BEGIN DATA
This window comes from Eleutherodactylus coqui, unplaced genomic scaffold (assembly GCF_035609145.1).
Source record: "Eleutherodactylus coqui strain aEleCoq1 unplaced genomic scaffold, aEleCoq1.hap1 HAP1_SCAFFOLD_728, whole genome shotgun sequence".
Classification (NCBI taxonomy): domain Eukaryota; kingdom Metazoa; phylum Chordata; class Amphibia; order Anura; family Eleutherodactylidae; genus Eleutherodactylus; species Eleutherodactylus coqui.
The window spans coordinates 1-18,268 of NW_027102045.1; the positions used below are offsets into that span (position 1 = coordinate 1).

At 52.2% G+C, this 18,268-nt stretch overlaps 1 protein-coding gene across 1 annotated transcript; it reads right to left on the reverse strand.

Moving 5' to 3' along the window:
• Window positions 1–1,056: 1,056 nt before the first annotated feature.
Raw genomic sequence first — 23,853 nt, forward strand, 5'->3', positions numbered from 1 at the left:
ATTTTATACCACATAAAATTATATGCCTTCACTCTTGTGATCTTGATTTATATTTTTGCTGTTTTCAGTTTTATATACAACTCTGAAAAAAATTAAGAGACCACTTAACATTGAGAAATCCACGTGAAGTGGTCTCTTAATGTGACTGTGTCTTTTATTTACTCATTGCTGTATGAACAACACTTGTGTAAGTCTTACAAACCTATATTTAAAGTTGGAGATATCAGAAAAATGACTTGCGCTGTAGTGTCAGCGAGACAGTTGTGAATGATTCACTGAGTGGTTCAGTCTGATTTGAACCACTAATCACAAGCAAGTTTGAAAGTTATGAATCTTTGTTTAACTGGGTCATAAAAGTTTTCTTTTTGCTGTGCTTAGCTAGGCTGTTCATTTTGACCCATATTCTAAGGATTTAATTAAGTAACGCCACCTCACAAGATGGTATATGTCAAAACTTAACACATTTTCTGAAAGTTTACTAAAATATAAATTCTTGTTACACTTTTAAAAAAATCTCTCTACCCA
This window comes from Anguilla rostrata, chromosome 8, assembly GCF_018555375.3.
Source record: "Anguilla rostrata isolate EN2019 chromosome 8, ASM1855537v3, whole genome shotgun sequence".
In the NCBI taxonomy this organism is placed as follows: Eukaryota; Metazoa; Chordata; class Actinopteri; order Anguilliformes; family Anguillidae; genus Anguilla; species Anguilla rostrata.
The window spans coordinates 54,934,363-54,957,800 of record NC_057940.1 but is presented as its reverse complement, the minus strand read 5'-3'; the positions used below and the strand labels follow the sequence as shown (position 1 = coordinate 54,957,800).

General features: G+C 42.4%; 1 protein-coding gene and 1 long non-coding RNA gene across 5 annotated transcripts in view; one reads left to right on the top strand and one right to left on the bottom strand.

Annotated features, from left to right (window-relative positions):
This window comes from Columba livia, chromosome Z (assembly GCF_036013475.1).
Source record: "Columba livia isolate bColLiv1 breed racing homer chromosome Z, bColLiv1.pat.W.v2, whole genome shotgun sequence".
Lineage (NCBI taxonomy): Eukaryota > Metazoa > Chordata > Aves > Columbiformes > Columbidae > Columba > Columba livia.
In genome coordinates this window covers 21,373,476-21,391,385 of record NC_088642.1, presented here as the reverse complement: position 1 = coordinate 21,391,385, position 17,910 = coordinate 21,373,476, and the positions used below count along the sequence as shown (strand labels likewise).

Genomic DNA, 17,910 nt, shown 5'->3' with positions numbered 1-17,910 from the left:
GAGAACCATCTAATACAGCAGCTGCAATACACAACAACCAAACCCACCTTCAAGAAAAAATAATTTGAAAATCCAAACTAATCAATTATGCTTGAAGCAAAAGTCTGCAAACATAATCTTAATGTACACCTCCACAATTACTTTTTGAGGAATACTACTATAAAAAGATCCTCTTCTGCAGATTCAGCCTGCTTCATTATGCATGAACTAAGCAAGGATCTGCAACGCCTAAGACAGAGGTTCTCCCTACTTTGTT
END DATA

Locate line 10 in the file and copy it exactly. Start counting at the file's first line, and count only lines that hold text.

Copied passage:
This window comes from Anguilla rostrata, chromosome 8, assembly GCF_018555375.3.